Would You Like a Biopsy with That?
About one in every seven American men will be diagnosed with prostate cancer in their lifetime1. Combatting cancer is difficult, but one crucial step is early detection, which is made possible through screening examinations such as the Prostate Specific Antigen (PSA) test. Philip Parkes ’17 is working with Professor of Biology Herm Lehman on a project titled “The Origins of Over-Testing: Prostate Specific Antigen (PSA) Test” that is sponsored by a Levitt Summer Research Grant.
Although PSA testing had been used for almost a decade as a measure of cancer recovery, it wasn’t until 1994 that the Federal Drug Administration (FDA) approved it as a screening measure. Like breast cancer, prostate cancer cannot be treated after it leaves the organ of origin, part of what makes early detection so critical.
The PSA test measures antigen levels in the blood, correlating higher levels of prostate specific antigen to an increased risk of developing prostate cancer. However, this test only indicates abnormal prostate functioning, it cannot distinguish between cancerous and noncancerous conditions or between malignant and benign cancers. In order to confirm the presence or absence of cancer, it is necessary to have a biopsy, requiring an invasive, and often painful, procedure.
Parkes is completing a comprehensive review of clinical trials of PSA testing from the time it was first proposed in the early 1980s to its present day applications. He was inspired to conduct this independent research after writing a final paper for a course with Associate Professor of Philosophy Katheryn Doran. Parkes, who is pursuing a double major with economics and either philosophy or history, became interested in the ethicality of mass screening and the subsequent over-diagnoses.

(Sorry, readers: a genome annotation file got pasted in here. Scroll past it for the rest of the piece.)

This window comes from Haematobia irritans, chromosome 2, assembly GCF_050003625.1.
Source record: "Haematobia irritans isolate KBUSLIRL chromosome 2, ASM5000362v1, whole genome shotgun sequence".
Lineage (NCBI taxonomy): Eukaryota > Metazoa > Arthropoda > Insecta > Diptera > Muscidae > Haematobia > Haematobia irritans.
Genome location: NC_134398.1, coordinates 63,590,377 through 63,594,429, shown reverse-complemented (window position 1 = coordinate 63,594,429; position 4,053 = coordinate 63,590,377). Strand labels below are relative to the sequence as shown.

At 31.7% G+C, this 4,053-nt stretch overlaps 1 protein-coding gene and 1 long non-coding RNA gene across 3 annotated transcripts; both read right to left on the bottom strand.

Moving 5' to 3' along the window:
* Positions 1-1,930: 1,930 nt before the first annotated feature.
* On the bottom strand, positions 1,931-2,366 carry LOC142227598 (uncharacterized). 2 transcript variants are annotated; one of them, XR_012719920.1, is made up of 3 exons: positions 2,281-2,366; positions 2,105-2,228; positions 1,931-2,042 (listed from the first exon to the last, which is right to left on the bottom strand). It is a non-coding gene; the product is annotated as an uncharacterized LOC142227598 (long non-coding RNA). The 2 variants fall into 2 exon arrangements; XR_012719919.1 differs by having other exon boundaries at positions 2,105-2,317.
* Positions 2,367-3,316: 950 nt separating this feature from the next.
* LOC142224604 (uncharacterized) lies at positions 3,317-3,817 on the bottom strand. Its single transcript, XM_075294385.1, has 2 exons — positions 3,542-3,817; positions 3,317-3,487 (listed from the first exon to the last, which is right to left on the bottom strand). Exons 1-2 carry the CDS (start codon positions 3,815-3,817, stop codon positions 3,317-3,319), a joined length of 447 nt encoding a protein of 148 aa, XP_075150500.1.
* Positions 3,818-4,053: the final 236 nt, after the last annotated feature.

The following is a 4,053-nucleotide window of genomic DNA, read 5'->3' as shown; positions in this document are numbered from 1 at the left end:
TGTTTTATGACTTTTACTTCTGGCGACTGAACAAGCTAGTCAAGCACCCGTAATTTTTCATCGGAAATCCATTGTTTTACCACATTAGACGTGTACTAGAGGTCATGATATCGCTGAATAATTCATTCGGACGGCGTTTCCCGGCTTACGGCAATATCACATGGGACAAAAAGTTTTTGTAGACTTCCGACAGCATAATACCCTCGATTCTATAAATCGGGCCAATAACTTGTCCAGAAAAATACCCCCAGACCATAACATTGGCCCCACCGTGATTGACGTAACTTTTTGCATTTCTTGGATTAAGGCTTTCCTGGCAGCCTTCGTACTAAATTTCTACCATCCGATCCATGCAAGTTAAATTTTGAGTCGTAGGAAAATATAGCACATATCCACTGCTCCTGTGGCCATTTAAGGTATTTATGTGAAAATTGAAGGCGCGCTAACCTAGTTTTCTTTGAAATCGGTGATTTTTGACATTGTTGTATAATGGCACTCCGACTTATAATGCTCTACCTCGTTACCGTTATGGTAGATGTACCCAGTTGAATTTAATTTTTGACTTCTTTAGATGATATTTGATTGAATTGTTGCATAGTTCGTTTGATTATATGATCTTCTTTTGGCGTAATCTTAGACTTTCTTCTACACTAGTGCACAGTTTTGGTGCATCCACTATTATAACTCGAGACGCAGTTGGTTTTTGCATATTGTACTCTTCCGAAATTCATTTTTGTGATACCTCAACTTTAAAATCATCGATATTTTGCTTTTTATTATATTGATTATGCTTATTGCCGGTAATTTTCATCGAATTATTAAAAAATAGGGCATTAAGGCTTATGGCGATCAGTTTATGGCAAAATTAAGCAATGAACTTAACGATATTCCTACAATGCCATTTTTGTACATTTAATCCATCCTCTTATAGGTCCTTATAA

He is assessing the effectiveness of PSA testing, considering clinical trials, social attitudes toward cancer, prostate biomarkers and the data from the Dartmouth Atlas. Professor of Economics Stephen Wu will be helping Parkes wade through the immense amount of data in the Atlas, which evaluates regional medicinal practices and aggregates medical statistics.
“What interests me most,” Parkes confessed, “is that an issue like this requires a philosophical solution.” Pondering the value of a life, Parkes weighed the options aloud, “is it worth testing 40-50 men in order to save one life? Or is it more ethical to save those people the physical and psychological impacts of over-diagnosis and -treatment?”
Although Parkes is utilizing many empirical methods, he is also applying his philosophy background to the social side of the issue. He acknowledged the public relationship America has with cancer, promoting walks, runs and fundraisers for the cure. With all the resources being poured into cancer research and awareness, Parkes questioned whether this attitude may actually make people more apprehensive rather than less.
He also revealed the significant income incentives for doctors who prescribe PSA tests and biopsies, not to mention the tendency of doctors to prefer treatment within their field of expertise. Although declining to give any medical advice, Parkes mentioned that one of the best ways to avoid physician biases is to employ “active waiting.” It involves consulting with a variety of doctors in different fields to find the best course of treatment, instead of making a decision based on a singular consultation.
Parkes is enjoying the combination of his interests in history, philosophy, biology and economics to reach an overall opinion on the PSA test. He likes the research and remarked said that he wants “to build a strong basis on the clinical trials, [then conduct tests of specific prostate biomarkers] and add something to the field.”
1 Numbers reflect the estimated US population in 2014. Retrieved from the American Cancer Society at http://www.cancer.org/cancer/prostatecancer/detailedguide/prostate-cancer-key-statistics
Philip Parkes is a graduate of Christian Brothers Academy in Syracuse, N.Y.